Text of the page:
As US and global auto markets cool, Cadillac’s success story keeps heating up. GM’s luxury brand posted a 33 percent increase in worldwide sales in November, the sixth consecutive month of double-digit increases.
China has emerged as a reliable “second hub” of Cadillac sales to its domestic US market. And in the crucial American market, while the new CT6 flagship sedan has drawn kudos, the most reliable nameplate in Cadillac’s fleet is an old reliable: Escalade. Sales of the hulking SUV rose by 24 percent in November over a year earlier, marking its best month of 2016 and its best November in nine years.
While CEO Johan de Nysschen and CMO Uwe Ellinghaus continue to make over Cadillac in the image of a contemporary lifestyle brand with worthy new products to back up the transformation and add to its excellent existing lineup, Escalade has remained the outlying leader.
The giant SUV has hung on as almost a sub-brand at Cadillac because of its high profit margins and its cult-like following among professional athletes and other celebrities, also exemplifying the industry’s growing primacy of luxury SUVs over sedans.
So far, Cadillac hasn’t forced the issue of how Escalade fits in, and it didn’t change the Escalade’s moniker when the brand introduced a new alphanumeric naming system with its latest models.
“Our marketing communication for Cadillac overall is very much about a bold, sophisticated, optimistic personality of our brand,” Ellinghaus told brandchannel. “Escalade’s a natural fit. The name ‘Escalade’ has so much cachet that we decided to keep it outside of Cadillac’s new nomenclature. Otherwise, it is Cadillac distilled.”
The latest social media campaign for Escalade calls it “King of a Different Jungle” and uses the same general visual language as Cadillac’s overall “Dare Greatly” campaign, relying on the shadows cast by other “jungle fighters” such as a lion and a prize fighter to telegraph the model’s importance and status.
— Cadillac (@Cadillac) December 30, 2016
Ellinghaus talked with brandchannel about the Escalade campaign and how it fits within the overall Cadillac brand.
bc: Cadillac hasn’t devoted much of its marketing budget to Escalade for years. What has changed?
Uwe Ellinghaus: We have advertised the Escalade during launch phases in the past, and we also advertised throughout the lifecycle, but indeed not with the media weight that the campaign “The Herd” had in the fourth quarter of 2015 and now in the fourth quarter of 2016. The results of our campaign in 2015 were so encouraging that we decided to repeat the same campaign one year later.
This is certainly unusual, but it worked. The Escalade is defying any lifecycle. It is certainly not the norm that sales go up by such percentages in the third year of a lifecycle. It underlines the iconic nature of the car. The Escalade has a segment share among large luxury SUVs of 35 percent, so more than one out of three SUVs sold in the category are Escalades.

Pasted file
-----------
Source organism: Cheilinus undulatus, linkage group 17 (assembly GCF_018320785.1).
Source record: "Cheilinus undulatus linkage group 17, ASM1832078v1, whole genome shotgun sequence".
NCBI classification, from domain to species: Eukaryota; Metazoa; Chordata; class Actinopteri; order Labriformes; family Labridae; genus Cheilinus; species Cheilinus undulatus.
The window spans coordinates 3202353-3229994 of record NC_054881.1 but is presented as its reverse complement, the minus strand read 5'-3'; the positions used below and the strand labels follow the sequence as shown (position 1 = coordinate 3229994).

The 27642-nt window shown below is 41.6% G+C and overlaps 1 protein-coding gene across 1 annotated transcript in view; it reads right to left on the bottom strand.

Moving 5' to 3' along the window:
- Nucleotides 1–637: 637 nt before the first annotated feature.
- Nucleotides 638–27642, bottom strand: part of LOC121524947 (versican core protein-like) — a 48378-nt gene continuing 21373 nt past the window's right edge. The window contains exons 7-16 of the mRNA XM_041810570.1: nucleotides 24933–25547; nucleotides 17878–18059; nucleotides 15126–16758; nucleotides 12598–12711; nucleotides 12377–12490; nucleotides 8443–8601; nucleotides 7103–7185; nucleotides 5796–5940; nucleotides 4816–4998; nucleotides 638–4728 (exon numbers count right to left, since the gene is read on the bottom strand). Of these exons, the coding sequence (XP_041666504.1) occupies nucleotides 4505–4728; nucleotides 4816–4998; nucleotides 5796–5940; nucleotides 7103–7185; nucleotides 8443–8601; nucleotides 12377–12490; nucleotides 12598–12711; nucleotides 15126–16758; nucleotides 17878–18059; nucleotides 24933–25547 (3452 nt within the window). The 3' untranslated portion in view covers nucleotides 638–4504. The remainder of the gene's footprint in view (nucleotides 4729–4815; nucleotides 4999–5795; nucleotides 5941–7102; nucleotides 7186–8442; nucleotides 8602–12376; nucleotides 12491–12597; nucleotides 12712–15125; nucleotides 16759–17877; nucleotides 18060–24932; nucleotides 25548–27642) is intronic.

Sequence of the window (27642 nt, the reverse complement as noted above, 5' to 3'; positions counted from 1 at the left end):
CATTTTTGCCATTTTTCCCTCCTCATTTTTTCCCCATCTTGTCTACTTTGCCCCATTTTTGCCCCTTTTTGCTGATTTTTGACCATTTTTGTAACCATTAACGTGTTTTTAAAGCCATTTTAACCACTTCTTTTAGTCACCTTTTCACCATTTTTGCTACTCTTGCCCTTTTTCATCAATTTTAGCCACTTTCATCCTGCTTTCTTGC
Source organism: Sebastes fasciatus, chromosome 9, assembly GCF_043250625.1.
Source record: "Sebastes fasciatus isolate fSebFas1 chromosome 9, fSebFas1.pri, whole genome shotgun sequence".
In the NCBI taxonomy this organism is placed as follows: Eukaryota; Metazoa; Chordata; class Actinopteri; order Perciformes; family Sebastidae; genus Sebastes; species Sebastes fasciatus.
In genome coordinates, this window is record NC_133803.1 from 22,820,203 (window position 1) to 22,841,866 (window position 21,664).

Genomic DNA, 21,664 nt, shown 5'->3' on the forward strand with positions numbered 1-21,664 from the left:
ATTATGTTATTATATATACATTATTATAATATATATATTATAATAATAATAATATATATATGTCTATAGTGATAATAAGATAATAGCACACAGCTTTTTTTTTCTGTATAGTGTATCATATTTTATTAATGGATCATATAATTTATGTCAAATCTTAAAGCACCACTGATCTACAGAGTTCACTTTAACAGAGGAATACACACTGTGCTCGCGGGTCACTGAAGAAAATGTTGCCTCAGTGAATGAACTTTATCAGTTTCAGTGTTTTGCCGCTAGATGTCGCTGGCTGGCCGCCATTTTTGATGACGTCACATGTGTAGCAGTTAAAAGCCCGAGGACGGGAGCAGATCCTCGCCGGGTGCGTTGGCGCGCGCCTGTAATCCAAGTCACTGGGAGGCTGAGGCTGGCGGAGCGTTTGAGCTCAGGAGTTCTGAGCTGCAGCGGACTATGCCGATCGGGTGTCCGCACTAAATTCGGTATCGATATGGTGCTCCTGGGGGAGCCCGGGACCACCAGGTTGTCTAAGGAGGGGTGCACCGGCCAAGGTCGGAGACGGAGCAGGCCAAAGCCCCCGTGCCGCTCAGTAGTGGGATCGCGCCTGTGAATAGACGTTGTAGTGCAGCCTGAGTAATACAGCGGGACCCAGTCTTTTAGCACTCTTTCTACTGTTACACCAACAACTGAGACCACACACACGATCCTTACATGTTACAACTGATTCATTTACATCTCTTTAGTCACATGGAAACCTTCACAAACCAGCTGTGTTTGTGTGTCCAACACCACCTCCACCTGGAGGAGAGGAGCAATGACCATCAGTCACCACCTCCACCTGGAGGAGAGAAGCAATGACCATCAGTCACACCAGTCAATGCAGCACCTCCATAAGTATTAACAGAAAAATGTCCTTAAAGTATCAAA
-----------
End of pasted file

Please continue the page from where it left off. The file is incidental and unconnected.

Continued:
bc: To what extent are you trying to bring the Escalade sub-brand under the Cadillac umbrella?
Ellinghaus: The Escalade is inherently Cadillac and always will be. In terms of the product, with Magnetic Ride Control and the handcrafted interior—we have key building blocks across our new range of products. In terms of branding, Escalade happens to be very unique in what has become a crowded field of SUVs. Every movement has its icons. When it comes to large luxury SUVs, the Escalade is the car all others are measured against.
bc: What is the message and intention behind the “King of a Different Jungle” tagline?
Ellinghaus: “King of a Different Jungle” is a fun campaign we developed for social media where we play with the shadow that Escalade casts, such as that of a lion or a prize fighter. So if a lion is the king of the jungle, Escalade is king of its own jungle. This is a fun, simple way to communicate the unique position the Escalade has earned in what has become a more crowded, competitive segment.
bc: What are the highlights of Cadillac’s 2016 for global sales, especially in China—and how does Escalade fit into that?
Ellinghaus: Certainly the brand overall is growing. We don’t yet have the year-end totals, but it’s quite clear that in 2016 Cadillac will sell around 10 percent more cars globally than in the year before. In light of declining sedan segments the world over, and with only two SUVs in the portfolio, this is a remarkable result.
The global expansion is important. Our rapid growth in the world’s largest market—China—has benefits here in the US as well. It enables us to be very disciplined in elevating brand prestige in our home market, as we earn growth globally. For instance, we’ve earned double-digit sales increases for the past several months, while at the same time our US average transaction prices have reached an all-time high. This comes from customers selecting more options, choosing higher levels of equipment due to our product substance.
We [were] on our way to sell more than 110,000 Cadillacs in China in 2016, a staggering 46 percent more than in the year before, making Cadillac one of the fastest-growing automotive luxury brands in the country. Whilst we will continue to hold steady in the US, it is only a question of a few more years before China will become Cadillac’s biggest market—ahead of the US.
bc: How do you steer the conversation about Escalade away from price?
Ellinghaus: We simply don’t need to steer it. Escalade is well established as a premium product. Our focus is on product substance and elevating the brand. A unique product from a strong brand will earn a fair price—there’s no better example than Escalade.